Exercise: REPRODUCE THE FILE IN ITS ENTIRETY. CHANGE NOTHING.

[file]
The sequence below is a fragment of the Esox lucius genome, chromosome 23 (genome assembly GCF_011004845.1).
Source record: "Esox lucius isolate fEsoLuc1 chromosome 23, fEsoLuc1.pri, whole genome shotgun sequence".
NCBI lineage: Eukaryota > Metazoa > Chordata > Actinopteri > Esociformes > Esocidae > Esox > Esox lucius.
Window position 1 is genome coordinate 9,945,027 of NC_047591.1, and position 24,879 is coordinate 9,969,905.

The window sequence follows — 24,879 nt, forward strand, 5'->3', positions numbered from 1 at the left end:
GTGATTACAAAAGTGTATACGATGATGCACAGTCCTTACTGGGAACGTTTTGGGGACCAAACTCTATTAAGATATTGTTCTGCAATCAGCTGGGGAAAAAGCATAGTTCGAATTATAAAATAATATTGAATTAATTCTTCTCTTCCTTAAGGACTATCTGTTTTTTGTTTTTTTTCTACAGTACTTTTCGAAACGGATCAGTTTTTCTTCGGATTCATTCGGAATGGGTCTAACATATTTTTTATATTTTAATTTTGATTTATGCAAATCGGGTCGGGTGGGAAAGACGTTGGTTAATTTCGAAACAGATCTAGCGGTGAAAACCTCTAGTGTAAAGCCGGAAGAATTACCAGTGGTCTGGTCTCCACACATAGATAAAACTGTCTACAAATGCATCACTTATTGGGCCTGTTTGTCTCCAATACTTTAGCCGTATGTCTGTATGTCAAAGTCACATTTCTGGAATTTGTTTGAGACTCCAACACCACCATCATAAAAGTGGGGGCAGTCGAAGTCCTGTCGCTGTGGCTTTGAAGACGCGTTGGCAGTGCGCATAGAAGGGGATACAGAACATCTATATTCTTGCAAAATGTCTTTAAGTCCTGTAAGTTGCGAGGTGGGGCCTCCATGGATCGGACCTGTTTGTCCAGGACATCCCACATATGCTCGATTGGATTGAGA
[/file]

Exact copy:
The sequence below is a fragment of the Esox lucius genome, chromosome 23 (genome assembly GCF_011004845.1).
Source record: "Esox lucius isolate fEsoLuc1 chromosome 23, fEsoLuc1.pri, whole genome shotgun sequence".
NCBI lineage: Eukaryota > Metazoa > Chordata > Actinopteri > Esociformes > Esocidae > Esox > Esox lucius.
Window position 1 is genome coordinate 9,945,027 of NC_047591.1, and position 24,879 is coordinate 9,969,905.

The window sequence follows — 24,879 nt, forward strand, 5'->3', positions numbered from 1 at the left end:
GTGATTACAAAAGTGTATACGATGATGCACAGTCCTTACTGGGAACGTTTTGGGGACCAAACTCTATTAAGATATTGTTCTGCAATCAGCTGGGGAAAAAGCATAGTTCGAATTATAAAATAATATTGAATTAATTCTTCTCTTCCTTAAGGACTATCTGTTTTTTGTTTTTTTTCTACAGTACTTTTCGAAACGGATCAGTTTTTCTTCGGATTCATTCGGAATGGGTCTAACATATTTTTTATATTTTAATTTTGATTTATGCAAATCGGGTCGGGTGGGAAAGACGTTGGTTAATTTCGAAACAGATCTAGCGGTGAAAACCTCTAGTGTAAAGCCGGAAGAATTACCAGTGGTCTGGTCTCCACACATAGATAAAACTGTCTACAAATGCATCACTTATTGGGCCTGTTTGTCTCCAATACTTTAGCCGTATGTCTGTATGTCAAAGTCACATTTCTGGAATTTGTTTGAGACTCCAACACCACCATCATAAAAGTGGGGGCAGTCGAAGTCCTGTCGCTGTGGCTTTGAAGACGCGTTGGCAGTGCGCATAGAAGGGGATACAGAACATCTATATTCTTGCAAAATGTCTTTAAGTCCTGTAAGTTGCGAGGTGGGGCCTCCATGGATCGGACCTGTTTGTCCAGGACATCCCACATATGCTCGATTGGATTGAGA